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California and the West

New Spirit Rises From the Ashes of a Town's School

Community: After a teen prank leads to a night of fire and destruction, residents stand together to set things right again.

November 16, 1998|ERIC BAILEY | TIMES STAFF WRITER

LEE VINING — The boys were on the prowl, doing what locals call "Yogi Bearing." In the shadows of late evening, they skulked into a campground on the edge of this tiny town beside the Sierras. Their target: An ice chest full of beer.

With campers snoozing all around, the two teenagers snagged a couple of coolers loaded with six-packs. Then their youthful act of thievery took a devastating turn. Still buzzed, the pair broke into Lee Vining High School and began igniting fires. Several smoldered out. But one in a stack of computer paper caught, then pirouetted to the ceiling.

By morning, Lee Vining High was reduced to a smoldering hulk. It wasn't hard to find the culprits in a town of about 300. Deputies arrested the two boys--ages 14 and 15--at their homes, still hung over.

Nothing like this had ever happened here, and the sense of loss has drawn townsfolk together. Nearly everyone volunteered time and energy to overcome the destruction of a school that was the indisputable heart of community life. Children and parents salvaged unburned books, computers, desks. The local church was converted to classrooms.

The Sept. 19 blaze also brought to light "Yogi Bearing," heretofore nothing more than a nuisance crime named for the 1960s TV cartoon character who poked through picnic baskets in mythical Jellystone Park. Though the moniker isn't well known outside far-flung spots like Lee Vining, this youthful ritual of heisting beer coolers from unsuspecting campers is hardly unique to the isolated eastern Sierra.

The ransacking of ice chests by teenagers bent on getting booze is among the most persistent problems in the state's public campgrounds. Rangers see it from Eureka to the Mexican border, from the mountains to the sea.

"Theft of ice chests is probably our single biggest crime," said Bob Foster, public safety superintendent for the California state parks. "And the culprits tend to be juveniles going after alcohol. It's easy pickings, basically."

Typically, the thieves strike at night. Most aren't nabbed. A common modus operandi: A cooler is hoisted and taken perhaps 100 yards away, to the bushes, behind some rocks, anywhere out of earshot. "The next morning," Foster said, "we usually find the ice chest with everything except the booze."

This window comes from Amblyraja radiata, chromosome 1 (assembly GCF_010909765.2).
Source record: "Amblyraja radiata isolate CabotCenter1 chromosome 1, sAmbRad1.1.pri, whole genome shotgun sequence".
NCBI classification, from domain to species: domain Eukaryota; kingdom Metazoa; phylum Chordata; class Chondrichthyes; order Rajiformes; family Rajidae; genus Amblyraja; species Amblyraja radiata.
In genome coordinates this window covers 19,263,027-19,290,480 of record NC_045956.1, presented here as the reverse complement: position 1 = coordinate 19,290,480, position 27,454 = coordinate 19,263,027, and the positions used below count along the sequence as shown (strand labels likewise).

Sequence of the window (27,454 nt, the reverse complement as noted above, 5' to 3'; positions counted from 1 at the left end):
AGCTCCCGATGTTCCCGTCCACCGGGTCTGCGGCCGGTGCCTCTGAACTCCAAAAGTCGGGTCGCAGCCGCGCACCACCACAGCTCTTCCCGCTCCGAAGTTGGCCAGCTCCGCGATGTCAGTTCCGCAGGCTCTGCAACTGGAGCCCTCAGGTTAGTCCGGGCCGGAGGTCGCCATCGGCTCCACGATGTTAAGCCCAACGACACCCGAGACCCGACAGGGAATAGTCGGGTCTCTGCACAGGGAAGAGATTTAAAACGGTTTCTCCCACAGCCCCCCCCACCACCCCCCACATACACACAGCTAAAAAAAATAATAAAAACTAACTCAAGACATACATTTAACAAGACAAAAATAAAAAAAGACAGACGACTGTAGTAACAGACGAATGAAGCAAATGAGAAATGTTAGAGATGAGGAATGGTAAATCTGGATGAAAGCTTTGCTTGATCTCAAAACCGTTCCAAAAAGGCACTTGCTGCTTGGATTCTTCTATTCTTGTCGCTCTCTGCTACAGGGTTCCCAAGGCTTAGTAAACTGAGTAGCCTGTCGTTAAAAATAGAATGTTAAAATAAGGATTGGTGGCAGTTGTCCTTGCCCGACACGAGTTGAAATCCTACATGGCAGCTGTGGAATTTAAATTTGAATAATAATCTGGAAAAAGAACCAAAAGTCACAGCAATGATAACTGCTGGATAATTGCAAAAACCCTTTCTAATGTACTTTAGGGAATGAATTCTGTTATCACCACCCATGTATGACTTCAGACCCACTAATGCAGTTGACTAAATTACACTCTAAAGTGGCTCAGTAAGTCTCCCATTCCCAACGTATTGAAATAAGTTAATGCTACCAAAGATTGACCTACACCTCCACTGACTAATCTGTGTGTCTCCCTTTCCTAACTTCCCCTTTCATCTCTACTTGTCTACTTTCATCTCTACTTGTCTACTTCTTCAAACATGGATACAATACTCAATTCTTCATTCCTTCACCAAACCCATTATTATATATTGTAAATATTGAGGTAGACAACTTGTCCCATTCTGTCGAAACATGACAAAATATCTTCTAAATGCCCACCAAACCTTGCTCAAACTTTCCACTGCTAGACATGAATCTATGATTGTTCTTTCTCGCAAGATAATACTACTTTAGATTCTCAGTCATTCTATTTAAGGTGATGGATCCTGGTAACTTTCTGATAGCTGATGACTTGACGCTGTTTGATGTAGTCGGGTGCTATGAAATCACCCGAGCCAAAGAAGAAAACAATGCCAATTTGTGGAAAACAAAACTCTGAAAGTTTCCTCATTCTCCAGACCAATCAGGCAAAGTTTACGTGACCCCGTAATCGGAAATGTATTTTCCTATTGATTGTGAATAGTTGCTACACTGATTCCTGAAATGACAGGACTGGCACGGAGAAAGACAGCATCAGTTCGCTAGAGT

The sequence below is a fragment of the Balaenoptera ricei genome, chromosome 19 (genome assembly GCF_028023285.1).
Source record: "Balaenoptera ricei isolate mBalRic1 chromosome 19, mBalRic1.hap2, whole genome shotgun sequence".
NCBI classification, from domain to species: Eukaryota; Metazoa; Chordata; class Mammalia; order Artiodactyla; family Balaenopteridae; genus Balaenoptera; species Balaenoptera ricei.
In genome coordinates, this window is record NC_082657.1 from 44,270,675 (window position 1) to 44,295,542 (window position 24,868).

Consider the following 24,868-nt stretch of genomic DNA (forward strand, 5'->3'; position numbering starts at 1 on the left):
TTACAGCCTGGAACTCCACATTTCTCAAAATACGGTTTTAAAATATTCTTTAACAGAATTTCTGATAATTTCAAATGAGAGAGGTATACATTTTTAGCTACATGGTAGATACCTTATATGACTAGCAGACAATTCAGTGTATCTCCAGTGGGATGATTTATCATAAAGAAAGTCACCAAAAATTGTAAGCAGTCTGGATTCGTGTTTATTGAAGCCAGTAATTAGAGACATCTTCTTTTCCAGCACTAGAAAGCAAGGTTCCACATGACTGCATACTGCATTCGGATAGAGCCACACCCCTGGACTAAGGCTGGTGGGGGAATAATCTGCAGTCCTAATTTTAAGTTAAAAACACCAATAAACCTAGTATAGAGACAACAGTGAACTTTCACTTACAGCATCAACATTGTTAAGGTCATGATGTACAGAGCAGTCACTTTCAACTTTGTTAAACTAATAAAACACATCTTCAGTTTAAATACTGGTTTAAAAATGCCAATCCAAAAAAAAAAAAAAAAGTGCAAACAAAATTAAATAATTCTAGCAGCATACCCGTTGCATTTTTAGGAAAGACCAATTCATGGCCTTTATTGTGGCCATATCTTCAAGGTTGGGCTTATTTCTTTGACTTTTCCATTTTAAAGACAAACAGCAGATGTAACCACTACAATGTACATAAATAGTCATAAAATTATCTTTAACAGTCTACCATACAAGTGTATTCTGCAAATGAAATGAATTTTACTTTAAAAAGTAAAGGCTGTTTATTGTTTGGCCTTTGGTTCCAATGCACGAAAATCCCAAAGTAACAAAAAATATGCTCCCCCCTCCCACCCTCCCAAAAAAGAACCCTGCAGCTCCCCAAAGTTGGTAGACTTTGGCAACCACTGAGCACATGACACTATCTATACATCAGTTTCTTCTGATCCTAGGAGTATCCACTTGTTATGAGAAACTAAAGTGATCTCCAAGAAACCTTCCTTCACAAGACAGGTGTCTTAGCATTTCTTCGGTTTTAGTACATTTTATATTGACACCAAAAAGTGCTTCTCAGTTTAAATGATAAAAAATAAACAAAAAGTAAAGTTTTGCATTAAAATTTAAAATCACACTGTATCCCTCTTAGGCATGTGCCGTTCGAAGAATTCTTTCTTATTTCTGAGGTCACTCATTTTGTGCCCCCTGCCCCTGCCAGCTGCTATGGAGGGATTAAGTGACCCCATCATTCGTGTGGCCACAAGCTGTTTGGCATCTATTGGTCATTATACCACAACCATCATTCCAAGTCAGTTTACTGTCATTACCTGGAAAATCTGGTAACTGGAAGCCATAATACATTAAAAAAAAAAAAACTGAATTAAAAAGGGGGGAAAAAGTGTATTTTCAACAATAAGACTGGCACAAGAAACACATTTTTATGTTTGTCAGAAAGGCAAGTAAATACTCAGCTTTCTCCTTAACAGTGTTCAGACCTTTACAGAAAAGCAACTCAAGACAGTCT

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In Lee Vining, the tradition of Yogi Bearing is fostered in part by the cozy confines. The town hasn't a single liquor store, but there are plenty of campgrounds within a half-hour's drive.

"Being that everybody knows everybody, it would be hard for a kid to hang around outside the local market waiting for someone 21 to buy them beer," said Martin Strelneck, a longtime resident of Lee Vining and for years the sheriff of sprawling Mono County. "As a result, Yogi Bearing becomes a fairly common event in summer, unfortunately."

Although state park officials don't keep statistics on such petty crimes, it is most prevalent in crowded beach campgrounds near growing coastal cities.

In San Diego County, rangers at San Elijo and Carlsbad state beach parks have taken pains to curb the cooler thefts. They've hiked patrols in the early evening, distributed written warnings to campers upon entry, even sprinkled words of caution into interpretive nature talks. The result has been a drop in reported thefts, though there are still easily three or four a week during peak months.

Few in Southern California call the crime Yogi Bearing, but "it's exactly like being in bear country," said Ken Burton, supervising state ranger in San Diego. "The camper has to be aware if they leave belongings out, especially in urban parks, there's a chance it won't be there tomorrow."

Teenagers of all types--gang-bangers and the best of students, rich and poor--have been caught in the act. If an arrest is made, perpetrators generally are sentenced to community service, often helping clean up the parks they hit.

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Richard Rojas, chief state ranger in Ventura and Santa Barbara counties, sees it as an unfortunate rite of passage. "You get to a certain age, you get challenged to drink, you don't have the money or the ID. So you go raid a campground. And the most extreme result is what we saw in Lee Vining."

Denizens of the wind-blown village on the raw shores of Mono Lake still have a hard time believing that two of their own would pull such a stunt. Huddled at Yosemite National Park's back door, Lee Vining booms in the summer months and is dead in the winter, when snows close Tioga Pass and most tourists don't venture beyond the ski resort at Mammoth Mountain.

"In winter, you could sleep out on that highway," said Ken Eaton, manager of a gas station in town. "Unfortunately, there's not a lot for kids to do around here. There're no movie theaters, no bowling allies."

For teenagers, Yogi Bearing can be the stuff high school legends are made of--or at least fodder for a good story.

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